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Arranged Marriage Detectives

05/04/2016 12:06 | Updated 05 April 2016

My elderly parents tell this story about how some marriages were arranged in their time: 'if the girl next in line to be married wasn't very pretty, when the boy's family came to see her, they'd show them the prettiest daughter, but actually marry off the other girl. Brides were heavily veiled so no one knew. And once you're married, that's it, you accept with good grace,' they'd add with a laugh. 'No divorcing in those days. Love comes after marriage anyway.'

Marriages were generally arranged by people who knew both families well and could vouch for the background and character of both the bride and groom. That is now a vanished era, but the arranged marriage, whether strictly arranged or 'introduced' still continues to be the method through which the majority of South Asians get married. However, they now have to contend with a society which has become international, and infinitely complex and intricate, combining new ideas and old moralities, new freedoms and old restrictions, new patterns and old traditions. Throw into the mix, the effects of social media and on-line dating, and you have a simmering cauldron of unknowables. Enter, the Arranged Marriage Detectives.

In urban India, they've become practically the norm, with Delhi boasting over 3,500 agencies, many run by women. Forget the pre-nup, it's the premat you need first: prematrimonial investigations into the character, earnings, background and lifestyle of a prospective partner. Generally it's women, or their families who hire such services, but prospective grooms have also been known to come to them. Bhavna Paliwal, Delhi's self-anointed "commander of detectives" in a Guardian article, tells the story of a young man, who had met a woman through a newspaper advertisement; they were from the same caste, the girl was well educated and running her own successful business; the pair became close quickly. "But just before the wedding, the boy began to feel a little doubt: 'Why is this person marrying me? I am shorter than her and earn nothing in comparison." It took Paliwal a month of investigating, which included tracing the girl's history and having her followed. "What do I find - the business actually belongs to the girl's boyfriend, a married man. He can't leave his wife because her family has stakes in his business, so he has taken a house for the girlfriend and put her up there. Now the girl's family in her village had come to know of all this and were very upset, therefore she needed to get married in order to keep her arrangement going."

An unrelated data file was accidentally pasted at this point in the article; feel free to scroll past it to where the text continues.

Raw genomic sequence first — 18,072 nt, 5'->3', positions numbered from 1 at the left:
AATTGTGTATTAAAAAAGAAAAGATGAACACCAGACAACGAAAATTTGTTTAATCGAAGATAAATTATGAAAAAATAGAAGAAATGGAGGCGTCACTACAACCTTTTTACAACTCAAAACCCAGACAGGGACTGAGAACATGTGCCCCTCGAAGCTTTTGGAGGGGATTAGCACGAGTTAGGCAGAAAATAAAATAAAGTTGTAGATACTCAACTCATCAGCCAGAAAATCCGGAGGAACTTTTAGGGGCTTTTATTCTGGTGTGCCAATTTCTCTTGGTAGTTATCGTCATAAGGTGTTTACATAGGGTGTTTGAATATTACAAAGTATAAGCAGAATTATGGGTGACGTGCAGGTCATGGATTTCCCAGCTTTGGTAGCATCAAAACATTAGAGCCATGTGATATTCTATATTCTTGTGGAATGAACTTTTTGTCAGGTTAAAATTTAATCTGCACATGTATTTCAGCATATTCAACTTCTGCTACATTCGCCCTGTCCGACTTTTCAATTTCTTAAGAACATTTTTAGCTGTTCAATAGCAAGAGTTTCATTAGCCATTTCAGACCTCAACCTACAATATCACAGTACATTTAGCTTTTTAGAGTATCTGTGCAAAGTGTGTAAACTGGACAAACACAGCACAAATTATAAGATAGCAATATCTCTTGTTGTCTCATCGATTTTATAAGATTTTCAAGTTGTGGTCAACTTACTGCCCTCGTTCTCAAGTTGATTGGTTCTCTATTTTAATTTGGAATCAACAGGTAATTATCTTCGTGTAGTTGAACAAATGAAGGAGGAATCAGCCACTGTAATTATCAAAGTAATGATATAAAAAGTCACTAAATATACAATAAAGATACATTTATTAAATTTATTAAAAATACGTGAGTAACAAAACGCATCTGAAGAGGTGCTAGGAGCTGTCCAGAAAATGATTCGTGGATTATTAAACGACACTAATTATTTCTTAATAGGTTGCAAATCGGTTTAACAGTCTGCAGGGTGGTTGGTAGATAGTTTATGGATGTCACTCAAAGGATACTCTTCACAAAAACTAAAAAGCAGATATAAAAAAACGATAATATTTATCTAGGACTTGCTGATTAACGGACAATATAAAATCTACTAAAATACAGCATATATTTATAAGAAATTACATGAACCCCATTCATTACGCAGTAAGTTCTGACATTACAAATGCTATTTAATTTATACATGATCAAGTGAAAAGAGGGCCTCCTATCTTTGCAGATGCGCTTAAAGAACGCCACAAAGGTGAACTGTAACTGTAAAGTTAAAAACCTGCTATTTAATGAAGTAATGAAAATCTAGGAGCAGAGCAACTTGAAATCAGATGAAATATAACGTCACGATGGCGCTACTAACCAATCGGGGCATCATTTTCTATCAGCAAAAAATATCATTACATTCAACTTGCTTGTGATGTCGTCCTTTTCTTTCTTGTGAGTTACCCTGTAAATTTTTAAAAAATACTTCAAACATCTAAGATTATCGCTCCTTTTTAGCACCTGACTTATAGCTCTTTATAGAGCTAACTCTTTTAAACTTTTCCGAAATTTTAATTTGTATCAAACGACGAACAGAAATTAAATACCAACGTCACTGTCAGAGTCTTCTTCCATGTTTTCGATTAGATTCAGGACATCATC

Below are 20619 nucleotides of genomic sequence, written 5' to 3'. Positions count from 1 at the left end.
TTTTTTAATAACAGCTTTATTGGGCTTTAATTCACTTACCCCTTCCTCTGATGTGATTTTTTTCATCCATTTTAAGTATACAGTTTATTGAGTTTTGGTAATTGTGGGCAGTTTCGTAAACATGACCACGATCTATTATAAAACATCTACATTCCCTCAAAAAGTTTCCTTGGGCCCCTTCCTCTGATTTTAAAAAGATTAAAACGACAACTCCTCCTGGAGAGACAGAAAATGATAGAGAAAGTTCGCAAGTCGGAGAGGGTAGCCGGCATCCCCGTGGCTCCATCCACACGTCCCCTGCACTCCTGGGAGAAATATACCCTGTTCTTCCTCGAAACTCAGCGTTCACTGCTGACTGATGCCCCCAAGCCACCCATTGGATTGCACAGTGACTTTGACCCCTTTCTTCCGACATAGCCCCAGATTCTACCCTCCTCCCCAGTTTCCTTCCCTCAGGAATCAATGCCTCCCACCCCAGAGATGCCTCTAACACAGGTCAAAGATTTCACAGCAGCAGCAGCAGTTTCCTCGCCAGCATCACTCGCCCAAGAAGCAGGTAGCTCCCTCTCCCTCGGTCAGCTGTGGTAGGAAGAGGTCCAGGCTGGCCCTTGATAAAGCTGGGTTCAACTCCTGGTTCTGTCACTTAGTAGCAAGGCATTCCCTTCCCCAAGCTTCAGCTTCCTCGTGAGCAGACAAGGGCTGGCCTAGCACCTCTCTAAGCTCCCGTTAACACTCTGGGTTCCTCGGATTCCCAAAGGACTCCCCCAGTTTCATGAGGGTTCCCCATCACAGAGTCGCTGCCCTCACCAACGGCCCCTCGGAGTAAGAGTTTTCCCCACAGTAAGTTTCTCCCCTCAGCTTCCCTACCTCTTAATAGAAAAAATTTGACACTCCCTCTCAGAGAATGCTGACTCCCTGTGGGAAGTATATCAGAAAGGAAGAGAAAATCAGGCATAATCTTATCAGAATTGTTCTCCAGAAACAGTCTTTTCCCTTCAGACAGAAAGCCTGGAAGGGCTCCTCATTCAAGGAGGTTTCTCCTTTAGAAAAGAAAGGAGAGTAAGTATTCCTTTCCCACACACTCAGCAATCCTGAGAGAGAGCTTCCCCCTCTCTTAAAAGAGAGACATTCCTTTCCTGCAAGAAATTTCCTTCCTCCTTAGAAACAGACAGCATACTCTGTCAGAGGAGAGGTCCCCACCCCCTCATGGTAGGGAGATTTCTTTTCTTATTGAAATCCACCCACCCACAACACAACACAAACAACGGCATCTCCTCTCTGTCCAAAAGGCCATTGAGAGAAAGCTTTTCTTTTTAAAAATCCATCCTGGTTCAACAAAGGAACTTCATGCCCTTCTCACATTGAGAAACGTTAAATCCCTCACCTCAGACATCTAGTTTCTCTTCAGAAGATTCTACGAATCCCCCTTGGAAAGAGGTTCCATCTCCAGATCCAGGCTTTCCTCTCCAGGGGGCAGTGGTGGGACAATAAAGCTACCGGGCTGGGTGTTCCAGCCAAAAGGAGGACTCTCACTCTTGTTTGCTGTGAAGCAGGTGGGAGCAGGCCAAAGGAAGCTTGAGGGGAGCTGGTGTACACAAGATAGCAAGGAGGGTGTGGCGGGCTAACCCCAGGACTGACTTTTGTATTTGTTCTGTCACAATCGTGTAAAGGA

In the UK, Arranged Marriage Detective agencies may be a new growth area but they're proliferating faster than daffodils in spring, with established investigation companies adding Arranged Marriage Detectives to their list and matrimonial agencies offering them as an additional service.

When Sunny Patel (not his real name), heard a rumour about the man his daughter had become engaged to through a family introduction, he decided to get him checked out. The future groom was a solicitor, working in London but who visited his family regularly in the Midlands. The detectives he hired, discovered that the man had a boyfriend but had been too afraid to reveal his sexuality to his family, fearing they would disown him. He wanted an arranged marriage as a convenience.

It's not just arranged marriages in the UK these agencies cover. Given the nature of the Asian diaspora their services often include investigative work across continents. An article in NDTV, recounts how Mr. Malhotra hired Raj Singh of Lion Services to check out his future son-in-law from India: "I contacted the investigators because I needed to be sure that everything was above board. The first time we met the family [of the prospective groom] it just didn't feel right - they were very interested in our way of life in England and my daughter's earnings," he said. After a three-week investigation, in which Lion Services used agents in India, he was completely shocked by their findings: the prospective groom "had openly boasted of his plan to marry his daughter only to get into Britain and then leave her once he was settled." To add insult to injury he'd also made fun of her weight. Mr. Malhotra gratefully paid the fee of £2,500 to the detective agency and breathed a sigh of relief his daughter had been spared abandonment and heartbreak.

Although the majority of investigations don't turn up such dramatic deceptions, one can't help but wonder if, in this day and age of complex social lives, they've become a necessary precaution. Arranged marriages may have changed and evolved but it seems the services of Arranged Marriage Detectives are essential to sealing the deal.

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